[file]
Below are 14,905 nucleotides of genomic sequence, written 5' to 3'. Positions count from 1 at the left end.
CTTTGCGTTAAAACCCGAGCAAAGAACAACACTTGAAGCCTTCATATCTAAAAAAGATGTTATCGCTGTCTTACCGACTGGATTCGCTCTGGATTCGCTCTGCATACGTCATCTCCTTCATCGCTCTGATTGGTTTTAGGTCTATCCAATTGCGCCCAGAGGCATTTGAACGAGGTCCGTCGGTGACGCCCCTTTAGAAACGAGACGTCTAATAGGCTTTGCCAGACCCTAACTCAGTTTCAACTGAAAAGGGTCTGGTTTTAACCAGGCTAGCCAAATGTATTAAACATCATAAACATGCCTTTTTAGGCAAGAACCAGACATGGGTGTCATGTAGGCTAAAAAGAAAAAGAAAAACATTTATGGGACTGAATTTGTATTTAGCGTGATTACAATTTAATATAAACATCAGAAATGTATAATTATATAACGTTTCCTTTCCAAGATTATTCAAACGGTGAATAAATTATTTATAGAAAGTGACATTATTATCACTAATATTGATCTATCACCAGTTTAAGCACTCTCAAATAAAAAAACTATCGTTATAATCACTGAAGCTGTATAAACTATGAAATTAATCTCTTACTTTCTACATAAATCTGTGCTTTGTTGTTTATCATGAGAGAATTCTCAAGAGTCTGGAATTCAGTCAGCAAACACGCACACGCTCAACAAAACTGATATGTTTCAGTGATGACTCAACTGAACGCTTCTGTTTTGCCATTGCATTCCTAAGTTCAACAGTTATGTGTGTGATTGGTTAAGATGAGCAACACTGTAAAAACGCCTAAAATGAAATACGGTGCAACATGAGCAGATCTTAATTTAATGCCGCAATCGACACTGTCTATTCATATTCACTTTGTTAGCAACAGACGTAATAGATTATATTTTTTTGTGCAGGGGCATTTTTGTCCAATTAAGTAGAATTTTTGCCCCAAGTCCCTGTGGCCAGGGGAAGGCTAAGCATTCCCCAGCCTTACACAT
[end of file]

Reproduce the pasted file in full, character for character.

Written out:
Below are 14,905 nucleotides of genomic sequence, written 5' to 3'. Positions count from 1 at the left end.
CTTTGCGTTAAAACCCGAGCAAAGAACAACACTTGAAGCCTTCATATCTAAAAAAGATGTTATCGCTGTCTTACCGACTGGATTCGCTCTGGATTCGCTCTGCATACGTCATCTCCTTCATCGCTCTGATTGGTTTTAGGTCTATCCAATTGCGCCCAGAGGCATTTGAACGAGGTCCGTCGGTGACGCCCCTTTAGAAACGAGACGTCTAATAGGCTTTGCCAGACCCTAACTCAGTTTCAACTGAAAAGGGTCTGGTTTTAACCAGGCTAGCCAAATGTATTAAACATCATAAACATGCCTTTTTAGGCAAGAACCAGACATGGGTGTCATGTAGGCTAAAAAGAAAAAGAAAAACATTTATGGGACTGAATTTGTATTTAGCGTGATTACAATTTAATATAAACATCAGAAATGTATAATTATATAACGTTTCCTTTCCAAGATTATTCAAACGGTGAATAAATTATTTATAGAAAGTGACATTATTATCACTAATATTGATCTATCACCAGTTTAAGCACTCTCAAATAAAAAAACTATCGTTATAATCACTGAAGCTGTATAAACTATGAAATTAATCTCTTACTTTCTACATAAATCTGTGCTTTGTTGTTTATCATGAGAGAATTCTCAAGAGTCTGGAATTCAGTCAGCAAACACGCACACGCTCAACAAAACTGATATGTTTCAGTGATGACTCAACTGAACGCTTCTGTTTTGCCATTGCATTCCTAAGTTCAACAGTTATGTGTGTGATTGGTTAAGATGAGCAACACTGTAAAAACGCCTAAAATGAAATACGGTGCAACATGAGCAGATCTTAATTTAATGCCGCAATCGACACTGTCTATTCATATTCACTTTGTTAGCAACAGACGTAATAGATTATATTTTTTTGTGCAGGGGCATTTTTGTCCAATTAAGTAGAATTTTTGCCCCAAGTCCCTGTGGCCAGGGGAAGGCTAAGCATTCCCCAGCCTTACACAT